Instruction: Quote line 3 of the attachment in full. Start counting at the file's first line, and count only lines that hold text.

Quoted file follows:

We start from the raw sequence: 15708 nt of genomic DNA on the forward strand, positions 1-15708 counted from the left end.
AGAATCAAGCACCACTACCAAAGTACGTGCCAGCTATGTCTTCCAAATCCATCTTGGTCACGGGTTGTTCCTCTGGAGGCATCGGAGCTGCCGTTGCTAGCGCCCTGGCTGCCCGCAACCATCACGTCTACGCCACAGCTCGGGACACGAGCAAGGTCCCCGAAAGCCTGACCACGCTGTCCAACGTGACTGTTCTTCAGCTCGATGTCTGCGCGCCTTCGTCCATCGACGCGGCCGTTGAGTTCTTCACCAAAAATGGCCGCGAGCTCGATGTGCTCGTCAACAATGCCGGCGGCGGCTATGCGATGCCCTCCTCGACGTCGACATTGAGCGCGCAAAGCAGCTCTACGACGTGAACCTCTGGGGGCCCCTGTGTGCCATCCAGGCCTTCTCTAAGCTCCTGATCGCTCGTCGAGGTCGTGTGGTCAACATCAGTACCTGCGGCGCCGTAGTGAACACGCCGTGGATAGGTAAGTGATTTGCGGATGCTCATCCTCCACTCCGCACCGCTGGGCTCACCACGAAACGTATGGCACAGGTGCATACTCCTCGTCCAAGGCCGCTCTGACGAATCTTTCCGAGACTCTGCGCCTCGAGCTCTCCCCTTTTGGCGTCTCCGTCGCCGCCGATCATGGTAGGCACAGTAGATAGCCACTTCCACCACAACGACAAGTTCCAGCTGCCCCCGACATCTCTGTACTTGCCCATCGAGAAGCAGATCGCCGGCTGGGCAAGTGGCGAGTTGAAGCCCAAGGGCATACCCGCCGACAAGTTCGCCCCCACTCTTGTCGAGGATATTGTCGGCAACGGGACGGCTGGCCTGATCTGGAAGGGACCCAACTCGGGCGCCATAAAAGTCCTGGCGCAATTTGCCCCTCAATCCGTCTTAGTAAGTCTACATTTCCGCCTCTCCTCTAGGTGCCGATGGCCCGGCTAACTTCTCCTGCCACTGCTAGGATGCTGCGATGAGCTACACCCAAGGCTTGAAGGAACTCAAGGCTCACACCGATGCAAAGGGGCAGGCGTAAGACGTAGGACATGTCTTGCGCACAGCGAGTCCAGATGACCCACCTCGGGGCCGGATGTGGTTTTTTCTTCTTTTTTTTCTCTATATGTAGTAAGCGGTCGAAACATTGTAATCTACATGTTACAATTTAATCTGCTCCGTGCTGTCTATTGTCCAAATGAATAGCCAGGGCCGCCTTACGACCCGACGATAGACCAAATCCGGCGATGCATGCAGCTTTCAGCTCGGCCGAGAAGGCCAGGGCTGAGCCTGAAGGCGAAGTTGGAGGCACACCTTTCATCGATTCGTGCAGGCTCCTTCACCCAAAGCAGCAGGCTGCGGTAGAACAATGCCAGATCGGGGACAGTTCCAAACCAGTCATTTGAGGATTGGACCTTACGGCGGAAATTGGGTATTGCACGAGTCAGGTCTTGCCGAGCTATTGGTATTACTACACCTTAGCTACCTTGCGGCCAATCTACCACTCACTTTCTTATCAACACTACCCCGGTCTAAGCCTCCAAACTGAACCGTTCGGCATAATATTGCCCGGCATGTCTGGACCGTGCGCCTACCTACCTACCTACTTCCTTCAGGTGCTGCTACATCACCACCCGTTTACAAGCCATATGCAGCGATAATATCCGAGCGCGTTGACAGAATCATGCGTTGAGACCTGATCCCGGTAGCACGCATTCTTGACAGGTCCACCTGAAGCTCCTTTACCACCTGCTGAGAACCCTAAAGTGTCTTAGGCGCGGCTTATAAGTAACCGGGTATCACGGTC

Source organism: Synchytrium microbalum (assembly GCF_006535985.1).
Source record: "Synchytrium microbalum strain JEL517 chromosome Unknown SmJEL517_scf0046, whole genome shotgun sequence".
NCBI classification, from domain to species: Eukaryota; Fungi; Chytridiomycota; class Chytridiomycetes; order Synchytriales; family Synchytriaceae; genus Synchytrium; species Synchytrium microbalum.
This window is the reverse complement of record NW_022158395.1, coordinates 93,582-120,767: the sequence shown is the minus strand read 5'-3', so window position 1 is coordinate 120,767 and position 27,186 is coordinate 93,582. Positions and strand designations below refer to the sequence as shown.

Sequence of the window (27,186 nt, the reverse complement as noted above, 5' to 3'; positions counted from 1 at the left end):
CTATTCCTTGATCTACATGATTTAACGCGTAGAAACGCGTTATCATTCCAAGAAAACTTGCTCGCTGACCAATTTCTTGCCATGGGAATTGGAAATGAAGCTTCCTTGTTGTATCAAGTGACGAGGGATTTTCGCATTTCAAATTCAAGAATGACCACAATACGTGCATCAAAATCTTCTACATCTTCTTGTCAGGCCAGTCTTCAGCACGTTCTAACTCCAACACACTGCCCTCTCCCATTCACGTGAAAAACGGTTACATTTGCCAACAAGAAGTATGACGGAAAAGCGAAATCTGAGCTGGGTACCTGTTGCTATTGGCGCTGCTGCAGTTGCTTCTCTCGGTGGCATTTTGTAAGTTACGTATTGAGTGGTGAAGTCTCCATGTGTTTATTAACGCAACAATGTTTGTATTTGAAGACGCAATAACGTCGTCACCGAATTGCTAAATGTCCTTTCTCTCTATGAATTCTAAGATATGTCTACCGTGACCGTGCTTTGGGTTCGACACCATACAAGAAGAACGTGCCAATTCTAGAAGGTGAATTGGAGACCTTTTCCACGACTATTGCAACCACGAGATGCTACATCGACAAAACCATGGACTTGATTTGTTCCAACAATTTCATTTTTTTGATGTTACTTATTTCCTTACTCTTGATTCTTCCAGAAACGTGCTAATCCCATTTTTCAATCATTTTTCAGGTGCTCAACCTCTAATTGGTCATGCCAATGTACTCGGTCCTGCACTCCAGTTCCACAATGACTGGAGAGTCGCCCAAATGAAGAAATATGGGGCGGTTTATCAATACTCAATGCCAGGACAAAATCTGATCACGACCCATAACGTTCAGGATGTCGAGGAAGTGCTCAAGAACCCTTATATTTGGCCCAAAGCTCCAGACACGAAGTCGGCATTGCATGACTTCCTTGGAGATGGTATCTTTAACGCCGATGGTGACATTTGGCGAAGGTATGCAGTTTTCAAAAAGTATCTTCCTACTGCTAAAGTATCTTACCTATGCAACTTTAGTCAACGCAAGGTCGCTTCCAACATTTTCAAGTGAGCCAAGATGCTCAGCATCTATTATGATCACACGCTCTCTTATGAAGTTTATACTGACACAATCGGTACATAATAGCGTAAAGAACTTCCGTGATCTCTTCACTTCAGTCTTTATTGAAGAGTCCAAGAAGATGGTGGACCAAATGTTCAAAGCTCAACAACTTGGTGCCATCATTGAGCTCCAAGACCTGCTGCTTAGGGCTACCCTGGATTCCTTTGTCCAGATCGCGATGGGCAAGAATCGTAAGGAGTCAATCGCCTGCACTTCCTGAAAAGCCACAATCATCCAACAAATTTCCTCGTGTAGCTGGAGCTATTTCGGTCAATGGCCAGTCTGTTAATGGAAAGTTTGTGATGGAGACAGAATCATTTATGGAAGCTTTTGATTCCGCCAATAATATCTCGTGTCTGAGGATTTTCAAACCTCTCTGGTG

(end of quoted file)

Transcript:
Source organism: Synchytrium microbalum (assembly GCF_006535985.1).